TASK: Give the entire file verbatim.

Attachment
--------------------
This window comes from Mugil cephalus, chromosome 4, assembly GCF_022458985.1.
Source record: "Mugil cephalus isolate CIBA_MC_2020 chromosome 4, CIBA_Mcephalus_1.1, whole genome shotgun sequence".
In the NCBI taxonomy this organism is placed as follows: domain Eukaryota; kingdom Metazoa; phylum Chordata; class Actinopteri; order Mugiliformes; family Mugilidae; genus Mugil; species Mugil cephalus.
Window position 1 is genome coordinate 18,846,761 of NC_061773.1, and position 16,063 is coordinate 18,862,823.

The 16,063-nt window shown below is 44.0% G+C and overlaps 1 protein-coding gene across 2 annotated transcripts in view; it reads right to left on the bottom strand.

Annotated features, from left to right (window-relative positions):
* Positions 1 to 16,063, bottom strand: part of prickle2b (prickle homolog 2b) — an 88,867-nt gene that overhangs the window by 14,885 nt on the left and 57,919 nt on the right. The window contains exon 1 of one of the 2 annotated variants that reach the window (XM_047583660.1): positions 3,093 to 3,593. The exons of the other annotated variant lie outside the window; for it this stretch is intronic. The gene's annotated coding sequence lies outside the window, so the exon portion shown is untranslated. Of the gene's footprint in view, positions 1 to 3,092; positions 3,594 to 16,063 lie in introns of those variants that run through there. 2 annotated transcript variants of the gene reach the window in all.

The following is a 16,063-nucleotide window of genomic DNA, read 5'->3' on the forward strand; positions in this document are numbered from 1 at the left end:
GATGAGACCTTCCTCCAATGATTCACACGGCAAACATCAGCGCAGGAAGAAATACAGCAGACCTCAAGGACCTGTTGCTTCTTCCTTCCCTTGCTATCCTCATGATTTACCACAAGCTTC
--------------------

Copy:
This window comes from Mugil cephalus, chromosome 4, assembly GCF_022458985.1.
Source record: "Mugil cephalus isolate CIBA_MC_2020 chromosome 4, CIBA_Mcephalus_1.1, whole genome shotgun sequence".
In the NCBI taxonomy this organism is placed as follows: domain Eukaryota; kingdom Metazoa; phylum Chordata; class Actinopteri; order Mugiliformes; family Mugilidae; genus Mugil; species Mugil cephalus.
Window position 1 is genome coordinate 18,846,761 of NC_061773.1, and position 16,063 is coordinate 18,862,823.

The 16,063-nt window shown below is 44.0% G+C and overlaps 1 protein-coding gene across 2 annotated transcripts in view; it reads right to left on the bottom strand.

Annotated features, from left to right (window-relative positions):
* Positions 1 to 16,063, bottom strand: part of prickle2b (prickle homolog 2b) — an 88,867-nt gene that overhangs the window by 14,885 nt on the left and 57,919 nt on the right. The window contains exon 1 of one of the 2 annotated variants that reach the window (XM_047583660.1): positions 3,093 to 3,593. The exons of the other annotated variant lie outside the window; for it this stretch is intronic. The gene's annotated coding sequence lies outside the window, so the exon portion shown is untranslated. Of the gene's footprint in view, positions 1 to 3,092; positions 3,594 to 16,063 lie in introns of those variants that run through there. 2 annotated transcript variants of the gene reach the window in all.

The following is a 16,063-nucleotide window of genomic DNA, read 5'->3' on the forward strand; positions in this document are numbered from 1 at the left end:
GATGAGACCTTCCTCCAATGATTCACACGGCAAACATCAGCGCAGGAAGAAATACAGCAGACCTCAAGGACCTGTTGCTTCTTCCTTCCCTTGCTATCCTCATGATTTACCACAAGCTTC